On Jan. 14, the Supreme Court agreed to hear five cases, which present the following questions:
Does the First Amendment permit a school to bar a coach from praying on the field after games?
Can a plaintiff bring a Section 1983 damages claim based on a police officer’s failure to provide a Miranda warning when the interrogation results in self-incriminating statements used against the suspect at trial?
When a veteran’s benefits claim is denied based on a regulation later deemed invalid as contrary to the statute’s plain meaning, is the denial based on a “clear and unmistakable error” such that the veteran can challenge the otherwise-final denial?
When, if ever, should a death-row inmate’s as-applied method-of-execution challenge be raised via a habeas petition rather than via a Section 1983 claim, and – if it should be raised in habeas – is such a challenge subject to the bar on successive habeas petitions?
May federal habeas courts use the All Writs Act to order the transportation of state prisoners for reasons other than testifying or for trial, and may such courts allow habeas petitioners to develop new evidence without first determining whether such evidence would be admissible?
After granting three cert. petitions and relisting several more following its first conference of 2022, this week the U.S. Supreme Court filled out this year’s docket by granting cert. petitions in five additional cases.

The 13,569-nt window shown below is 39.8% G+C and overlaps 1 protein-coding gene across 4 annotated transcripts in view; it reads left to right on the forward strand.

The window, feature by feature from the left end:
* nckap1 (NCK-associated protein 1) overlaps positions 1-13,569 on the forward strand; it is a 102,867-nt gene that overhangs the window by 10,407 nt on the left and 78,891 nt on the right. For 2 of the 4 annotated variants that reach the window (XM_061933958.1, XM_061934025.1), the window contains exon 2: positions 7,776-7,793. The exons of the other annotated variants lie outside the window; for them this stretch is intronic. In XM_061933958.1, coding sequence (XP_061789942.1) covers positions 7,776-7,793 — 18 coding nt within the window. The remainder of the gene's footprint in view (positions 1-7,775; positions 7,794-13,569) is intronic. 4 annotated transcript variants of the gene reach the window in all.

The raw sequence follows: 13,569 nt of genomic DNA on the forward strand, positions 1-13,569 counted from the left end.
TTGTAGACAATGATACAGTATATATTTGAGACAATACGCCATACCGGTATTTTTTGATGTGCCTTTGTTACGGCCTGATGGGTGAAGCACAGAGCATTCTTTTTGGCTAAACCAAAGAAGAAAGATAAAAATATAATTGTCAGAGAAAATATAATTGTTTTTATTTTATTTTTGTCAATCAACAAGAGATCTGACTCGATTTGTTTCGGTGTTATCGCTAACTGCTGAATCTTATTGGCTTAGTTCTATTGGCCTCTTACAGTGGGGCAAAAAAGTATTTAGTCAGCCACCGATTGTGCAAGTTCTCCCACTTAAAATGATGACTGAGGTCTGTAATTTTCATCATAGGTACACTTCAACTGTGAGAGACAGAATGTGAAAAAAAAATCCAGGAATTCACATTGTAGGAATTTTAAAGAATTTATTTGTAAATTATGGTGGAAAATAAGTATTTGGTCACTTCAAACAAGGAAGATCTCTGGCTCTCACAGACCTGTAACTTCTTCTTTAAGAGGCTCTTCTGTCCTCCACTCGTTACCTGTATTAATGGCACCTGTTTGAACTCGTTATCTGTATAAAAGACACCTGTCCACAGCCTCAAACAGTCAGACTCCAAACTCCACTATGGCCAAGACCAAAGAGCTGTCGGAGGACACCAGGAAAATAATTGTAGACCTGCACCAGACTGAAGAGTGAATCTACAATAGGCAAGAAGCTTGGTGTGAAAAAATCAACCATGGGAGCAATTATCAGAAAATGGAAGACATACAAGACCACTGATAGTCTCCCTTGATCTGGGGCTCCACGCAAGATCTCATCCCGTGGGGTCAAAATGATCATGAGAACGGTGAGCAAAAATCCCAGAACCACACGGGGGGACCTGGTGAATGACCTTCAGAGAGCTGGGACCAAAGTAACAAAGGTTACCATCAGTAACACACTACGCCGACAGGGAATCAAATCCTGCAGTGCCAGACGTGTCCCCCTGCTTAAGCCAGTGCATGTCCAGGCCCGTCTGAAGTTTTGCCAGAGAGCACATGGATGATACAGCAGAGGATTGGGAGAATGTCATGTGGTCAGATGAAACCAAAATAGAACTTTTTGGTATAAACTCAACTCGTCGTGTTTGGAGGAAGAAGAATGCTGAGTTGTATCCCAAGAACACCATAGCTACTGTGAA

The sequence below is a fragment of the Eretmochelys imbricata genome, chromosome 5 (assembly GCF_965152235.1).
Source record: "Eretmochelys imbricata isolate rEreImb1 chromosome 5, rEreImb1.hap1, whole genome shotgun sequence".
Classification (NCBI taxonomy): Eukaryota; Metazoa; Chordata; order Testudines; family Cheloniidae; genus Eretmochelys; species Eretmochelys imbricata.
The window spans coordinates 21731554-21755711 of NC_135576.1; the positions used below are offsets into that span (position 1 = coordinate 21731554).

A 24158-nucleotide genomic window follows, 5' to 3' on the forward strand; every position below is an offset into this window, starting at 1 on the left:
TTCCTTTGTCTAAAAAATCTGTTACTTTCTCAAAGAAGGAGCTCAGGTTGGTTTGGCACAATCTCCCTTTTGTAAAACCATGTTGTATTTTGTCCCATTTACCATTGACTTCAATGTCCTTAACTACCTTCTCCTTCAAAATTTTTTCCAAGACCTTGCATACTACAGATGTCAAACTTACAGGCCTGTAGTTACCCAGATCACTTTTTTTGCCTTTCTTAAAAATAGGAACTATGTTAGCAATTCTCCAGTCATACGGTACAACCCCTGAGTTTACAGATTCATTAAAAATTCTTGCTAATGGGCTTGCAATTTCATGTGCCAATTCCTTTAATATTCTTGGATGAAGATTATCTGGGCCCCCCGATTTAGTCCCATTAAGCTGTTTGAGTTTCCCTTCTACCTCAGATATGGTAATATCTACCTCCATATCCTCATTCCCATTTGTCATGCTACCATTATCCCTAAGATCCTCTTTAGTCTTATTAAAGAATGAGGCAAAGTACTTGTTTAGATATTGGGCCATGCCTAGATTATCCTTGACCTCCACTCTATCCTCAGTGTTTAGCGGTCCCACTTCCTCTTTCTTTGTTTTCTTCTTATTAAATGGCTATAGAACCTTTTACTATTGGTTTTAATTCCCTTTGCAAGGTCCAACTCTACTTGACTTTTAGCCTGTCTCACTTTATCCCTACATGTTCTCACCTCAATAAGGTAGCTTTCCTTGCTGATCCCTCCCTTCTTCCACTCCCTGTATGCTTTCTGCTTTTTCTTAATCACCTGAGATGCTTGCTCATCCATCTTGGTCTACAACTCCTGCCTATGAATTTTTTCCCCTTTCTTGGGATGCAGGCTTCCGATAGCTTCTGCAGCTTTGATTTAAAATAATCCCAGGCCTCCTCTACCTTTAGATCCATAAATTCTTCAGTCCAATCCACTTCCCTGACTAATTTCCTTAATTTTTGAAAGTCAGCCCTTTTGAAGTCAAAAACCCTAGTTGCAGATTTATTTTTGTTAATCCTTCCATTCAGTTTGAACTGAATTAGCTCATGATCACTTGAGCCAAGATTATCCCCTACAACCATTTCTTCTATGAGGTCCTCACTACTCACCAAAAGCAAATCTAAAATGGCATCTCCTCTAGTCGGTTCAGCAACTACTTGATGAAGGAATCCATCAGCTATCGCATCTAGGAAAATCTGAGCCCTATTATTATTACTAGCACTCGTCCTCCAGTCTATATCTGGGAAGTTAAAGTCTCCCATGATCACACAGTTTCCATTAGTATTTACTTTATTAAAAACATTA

The Court agreed to hear cases involving: 1) the application of the First Amendment to public school coaches’ postgame prayers, 2) the availability of Section 1983 claims based on police officers’ failure to provide Miranda warnings, 3) the ability of veterans to challenge otherwise-final benefit denials on the grounds the denials violated plain statutory meaning, 4) the procedural rules that apply to death-row prisoners’ method-of-execution challenges, and 5) the limits on federal courts’ authority to issue orders allowing state prisoners to develop evidence for their claims for habeas relief.
The First Amendment case drew 10 cert-stage amicus briefs and will undoubtedly receive the most public attention of this batch of cases. All five cases received some cert-stage amicus attention and likely will find interested audiences – especially among governments, civil-rights litigators, veterans-advocacy groups, and criminal-law and habeas practitioners.
Postgame Prayers and the First Amendment
In Kennedy v. Bremerton School District, the Court will address a football coach’s claim that his public school employer violated his First Amendment rights when it terminated him for kneeling at midfield to say brief prayers at the end of football games. This case has made its way up to the Court once before – three years ago, when the coach sought review of the lower courts’ denial of his preliminary-injunction motion. At that time, four justices wrote separately to indicate that while they found the lower courts’ reasoning “troubling,” the ongoing factual dispute over the school’s precise reason for terminating the coach weighed against the Court’s hearing the case.